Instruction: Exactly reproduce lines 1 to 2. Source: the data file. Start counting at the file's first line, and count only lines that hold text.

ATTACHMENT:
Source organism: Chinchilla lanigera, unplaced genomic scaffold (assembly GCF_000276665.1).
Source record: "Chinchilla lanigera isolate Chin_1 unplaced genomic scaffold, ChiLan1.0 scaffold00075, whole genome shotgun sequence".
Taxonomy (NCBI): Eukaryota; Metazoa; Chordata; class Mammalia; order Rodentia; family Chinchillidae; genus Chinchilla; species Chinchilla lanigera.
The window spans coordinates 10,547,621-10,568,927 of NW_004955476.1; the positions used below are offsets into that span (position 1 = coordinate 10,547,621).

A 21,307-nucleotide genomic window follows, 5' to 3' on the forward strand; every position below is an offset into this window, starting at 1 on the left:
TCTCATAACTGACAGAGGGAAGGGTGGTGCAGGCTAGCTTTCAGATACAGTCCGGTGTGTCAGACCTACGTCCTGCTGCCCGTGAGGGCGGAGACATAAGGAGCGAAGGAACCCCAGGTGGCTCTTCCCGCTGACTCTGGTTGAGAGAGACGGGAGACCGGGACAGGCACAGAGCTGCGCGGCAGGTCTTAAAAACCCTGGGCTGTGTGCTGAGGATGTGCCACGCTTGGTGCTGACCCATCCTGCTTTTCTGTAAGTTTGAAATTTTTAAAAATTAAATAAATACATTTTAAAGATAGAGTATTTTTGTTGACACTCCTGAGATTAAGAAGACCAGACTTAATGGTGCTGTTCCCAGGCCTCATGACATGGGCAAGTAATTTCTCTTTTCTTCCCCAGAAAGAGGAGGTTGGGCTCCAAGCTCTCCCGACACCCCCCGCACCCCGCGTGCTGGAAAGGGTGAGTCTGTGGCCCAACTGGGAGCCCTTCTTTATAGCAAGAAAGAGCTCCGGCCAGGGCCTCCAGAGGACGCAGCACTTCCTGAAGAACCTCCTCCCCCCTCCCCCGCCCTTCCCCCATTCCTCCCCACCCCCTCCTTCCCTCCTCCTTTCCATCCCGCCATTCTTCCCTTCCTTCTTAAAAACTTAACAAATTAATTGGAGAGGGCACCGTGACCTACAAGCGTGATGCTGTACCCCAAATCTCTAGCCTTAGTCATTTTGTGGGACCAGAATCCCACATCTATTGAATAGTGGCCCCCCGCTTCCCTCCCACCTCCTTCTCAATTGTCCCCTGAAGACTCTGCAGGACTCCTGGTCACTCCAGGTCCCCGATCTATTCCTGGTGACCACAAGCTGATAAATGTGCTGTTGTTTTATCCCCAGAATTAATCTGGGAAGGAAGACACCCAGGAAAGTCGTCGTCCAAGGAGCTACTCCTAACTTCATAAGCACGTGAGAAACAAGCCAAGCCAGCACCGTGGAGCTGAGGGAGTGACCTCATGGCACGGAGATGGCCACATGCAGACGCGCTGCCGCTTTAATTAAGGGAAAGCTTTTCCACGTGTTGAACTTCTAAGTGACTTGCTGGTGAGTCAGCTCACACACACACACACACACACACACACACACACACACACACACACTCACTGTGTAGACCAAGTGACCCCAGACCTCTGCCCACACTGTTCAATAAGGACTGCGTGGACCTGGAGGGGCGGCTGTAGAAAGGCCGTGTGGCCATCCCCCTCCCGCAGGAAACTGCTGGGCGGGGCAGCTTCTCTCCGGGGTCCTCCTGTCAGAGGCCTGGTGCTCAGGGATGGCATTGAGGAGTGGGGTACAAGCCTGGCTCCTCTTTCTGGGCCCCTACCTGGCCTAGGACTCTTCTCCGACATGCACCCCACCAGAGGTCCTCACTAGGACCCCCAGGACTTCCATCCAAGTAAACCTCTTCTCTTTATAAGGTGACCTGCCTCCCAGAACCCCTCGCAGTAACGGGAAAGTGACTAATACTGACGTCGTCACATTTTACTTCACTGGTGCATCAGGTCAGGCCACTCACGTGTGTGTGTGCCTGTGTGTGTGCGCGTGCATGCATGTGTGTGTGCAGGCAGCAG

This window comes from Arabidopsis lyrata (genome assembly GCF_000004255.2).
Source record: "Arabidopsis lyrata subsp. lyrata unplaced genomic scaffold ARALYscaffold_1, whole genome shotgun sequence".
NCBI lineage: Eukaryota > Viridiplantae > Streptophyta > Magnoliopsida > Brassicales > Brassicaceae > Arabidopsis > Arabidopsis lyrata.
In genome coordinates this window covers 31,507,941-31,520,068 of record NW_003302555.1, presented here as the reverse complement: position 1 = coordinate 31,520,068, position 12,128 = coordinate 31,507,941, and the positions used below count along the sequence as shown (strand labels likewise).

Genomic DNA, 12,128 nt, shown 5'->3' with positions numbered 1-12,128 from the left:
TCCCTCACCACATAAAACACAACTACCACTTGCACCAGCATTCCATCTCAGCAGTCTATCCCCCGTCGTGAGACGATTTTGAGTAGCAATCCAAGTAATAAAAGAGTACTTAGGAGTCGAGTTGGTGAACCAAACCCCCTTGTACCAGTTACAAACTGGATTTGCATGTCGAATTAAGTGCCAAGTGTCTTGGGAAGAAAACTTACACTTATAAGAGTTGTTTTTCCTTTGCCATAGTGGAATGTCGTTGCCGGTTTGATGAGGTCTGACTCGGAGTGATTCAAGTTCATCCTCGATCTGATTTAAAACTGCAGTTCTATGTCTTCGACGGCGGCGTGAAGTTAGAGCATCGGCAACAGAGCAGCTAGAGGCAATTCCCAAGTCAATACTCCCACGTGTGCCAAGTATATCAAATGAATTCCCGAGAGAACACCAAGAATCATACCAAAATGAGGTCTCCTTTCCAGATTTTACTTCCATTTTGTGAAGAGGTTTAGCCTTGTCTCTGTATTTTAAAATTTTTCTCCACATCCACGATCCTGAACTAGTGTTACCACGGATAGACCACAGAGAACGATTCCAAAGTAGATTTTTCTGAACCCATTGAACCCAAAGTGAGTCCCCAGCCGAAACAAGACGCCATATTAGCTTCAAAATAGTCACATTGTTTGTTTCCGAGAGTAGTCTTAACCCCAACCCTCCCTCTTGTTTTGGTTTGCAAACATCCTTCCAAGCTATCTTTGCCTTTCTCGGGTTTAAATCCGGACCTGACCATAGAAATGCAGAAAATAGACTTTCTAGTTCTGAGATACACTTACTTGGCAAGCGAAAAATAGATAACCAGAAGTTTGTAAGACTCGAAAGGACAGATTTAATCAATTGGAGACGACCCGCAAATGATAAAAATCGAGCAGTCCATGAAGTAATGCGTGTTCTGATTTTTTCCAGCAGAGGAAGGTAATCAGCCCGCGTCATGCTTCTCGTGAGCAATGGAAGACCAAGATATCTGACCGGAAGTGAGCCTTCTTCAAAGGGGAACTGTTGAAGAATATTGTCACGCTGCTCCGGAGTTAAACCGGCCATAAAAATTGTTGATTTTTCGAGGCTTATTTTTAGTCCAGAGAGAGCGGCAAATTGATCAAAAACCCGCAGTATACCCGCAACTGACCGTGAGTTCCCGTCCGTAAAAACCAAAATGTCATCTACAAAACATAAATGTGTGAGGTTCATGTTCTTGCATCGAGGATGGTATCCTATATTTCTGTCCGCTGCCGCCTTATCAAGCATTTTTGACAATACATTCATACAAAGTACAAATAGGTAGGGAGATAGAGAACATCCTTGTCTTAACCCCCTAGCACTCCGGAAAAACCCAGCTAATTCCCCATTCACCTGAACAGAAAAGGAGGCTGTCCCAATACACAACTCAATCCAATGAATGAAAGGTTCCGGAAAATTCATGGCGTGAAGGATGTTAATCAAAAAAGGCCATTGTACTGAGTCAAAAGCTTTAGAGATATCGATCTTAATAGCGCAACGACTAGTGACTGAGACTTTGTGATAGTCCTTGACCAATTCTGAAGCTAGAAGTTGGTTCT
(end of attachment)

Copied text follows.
Source organism: Chinchilla lanigera, unplaced genomic scaffold (assembly GCF_000276665.1).
Source record: "Chinchilla lanigera isolate Chin_1 unplaced genomic scaffold, ChiLan1.0 scaffold00075, whole genome shotgun sequence".